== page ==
A Russian Soyuz spacecraft blasted off from the Baikonur Cosmodrome in Kazakhstan early Friday local time carrying a three-man crew up to the International Space Station, or ISS. The mission is part of the normal six-month crew rotation, but this one should mark the return of U.S. shuttles to space after two years.
|Russian rocket booster Soyuz blasts off at the Baikonur cosmodrome in Kazakhstan Friday, April 15, 2005|
American astronaut John Phillips and Russian Sergei Krikalyov will replace the current two-man crew for a six-month stay on the station. One of their main tasks will be to welcome the return of an American space shuttle to the space station for the first time in two years.
The shuttle Discovery is due to dock with the ISS next month after a two-year break due to the disintegration of the shuttle Columbia, which killed all seven astronauts on board.
Since that time the Russian Soyuz have served as the only link with the station.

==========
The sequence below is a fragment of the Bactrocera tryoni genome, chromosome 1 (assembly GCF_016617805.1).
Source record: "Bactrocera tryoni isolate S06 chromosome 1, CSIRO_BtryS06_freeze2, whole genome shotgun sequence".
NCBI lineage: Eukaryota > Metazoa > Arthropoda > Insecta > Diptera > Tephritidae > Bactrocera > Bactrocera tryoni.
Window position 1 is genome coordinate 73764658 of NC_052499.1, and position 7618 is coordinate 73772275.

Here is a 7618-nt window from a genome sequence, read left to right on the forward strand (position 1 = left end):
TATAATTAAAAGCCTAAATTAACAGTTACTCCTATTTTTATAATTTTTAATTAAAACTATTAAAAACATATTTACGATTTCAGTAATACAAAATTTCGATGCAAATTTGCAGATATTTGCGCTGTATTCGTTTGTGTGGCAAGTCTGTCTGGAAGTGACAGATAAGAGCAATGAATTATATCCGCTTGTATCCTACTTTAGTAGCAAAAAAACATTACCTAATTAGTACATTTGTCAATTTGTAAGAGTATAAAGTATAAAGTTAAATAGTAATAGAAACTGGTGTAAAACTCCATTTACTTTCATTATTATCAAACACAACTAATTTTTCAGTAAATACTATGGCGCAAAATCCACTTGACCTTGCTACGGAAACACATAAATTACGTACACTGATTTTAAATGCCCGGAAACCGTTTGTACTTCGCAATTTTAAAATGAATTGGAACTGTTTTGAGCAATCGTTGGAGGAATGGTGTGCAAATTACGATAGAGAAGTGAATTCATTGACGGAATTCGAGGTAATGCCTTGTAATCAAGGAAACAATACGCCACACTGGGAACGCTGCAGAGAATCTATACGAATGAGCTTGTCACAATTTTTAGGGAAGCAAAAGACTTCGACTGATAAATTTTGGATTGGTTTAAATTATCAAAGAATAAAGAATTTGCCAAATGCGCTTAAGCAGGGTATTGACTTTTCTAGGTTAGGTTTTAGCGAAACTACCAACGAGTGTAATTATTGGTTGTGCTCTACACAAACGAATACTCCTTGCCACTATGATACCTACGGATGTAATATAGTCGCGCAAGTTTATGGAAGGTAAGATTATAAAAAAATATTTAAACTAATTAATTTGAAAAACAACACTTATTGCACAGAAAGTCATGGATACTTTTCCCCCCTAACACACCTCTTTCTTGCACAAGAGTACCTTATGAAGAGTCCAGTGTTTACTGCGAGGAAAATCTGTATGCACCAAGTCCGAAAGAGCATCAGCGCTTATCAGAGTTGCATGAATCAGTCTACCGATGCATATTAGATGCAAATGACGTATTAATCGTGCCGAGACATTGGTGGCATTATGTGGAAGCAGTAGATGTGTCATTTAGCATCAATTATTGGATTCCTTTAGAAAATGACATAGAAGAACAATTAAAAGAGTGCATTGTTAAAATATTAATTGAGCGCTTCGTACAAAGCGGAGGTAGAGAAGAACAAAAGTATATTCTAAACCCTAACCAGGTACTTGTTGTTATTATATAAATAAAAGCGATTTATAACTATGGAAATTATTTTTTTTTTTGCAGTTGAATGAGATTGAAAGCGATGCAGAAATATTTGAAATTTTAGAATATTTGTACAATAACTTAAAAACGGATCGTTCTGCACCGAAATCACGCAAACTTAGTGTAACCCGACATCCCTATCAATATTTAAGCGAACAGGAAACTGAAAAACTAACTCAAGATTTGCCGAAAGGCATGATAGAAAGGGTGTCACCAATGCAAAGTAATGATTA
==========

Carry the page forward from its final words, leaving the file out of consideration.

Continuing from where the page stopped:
Extensive safety measures have been taken since the Columbia disaster, caused when exterior insulation tiles failed to protect the shuttle during the intense heat of reentry into earth's atmosphere.
The new crewmen on the station will conduct a photographic survey of Discovery as it moves in for docking to determine if the problem has been corrected. Officials also say two space walks are due to take place during the time Mr. Krikalyov and Mr. Phillips are on the station.
The third crewmember now on his way in the Soyuz is Italian Roberto Vittori, of the European space agency. He is due to spend eight days aboard before returning to earth with the two men now in the ISS, Russian Salizhan Sharipov and American Leroy Chiao.
A new crew normally arrives at the ISS every six months, and sometimes an unmanned Soyuz craft also launches to bring food, water and equipment up to the giant orbiting complex.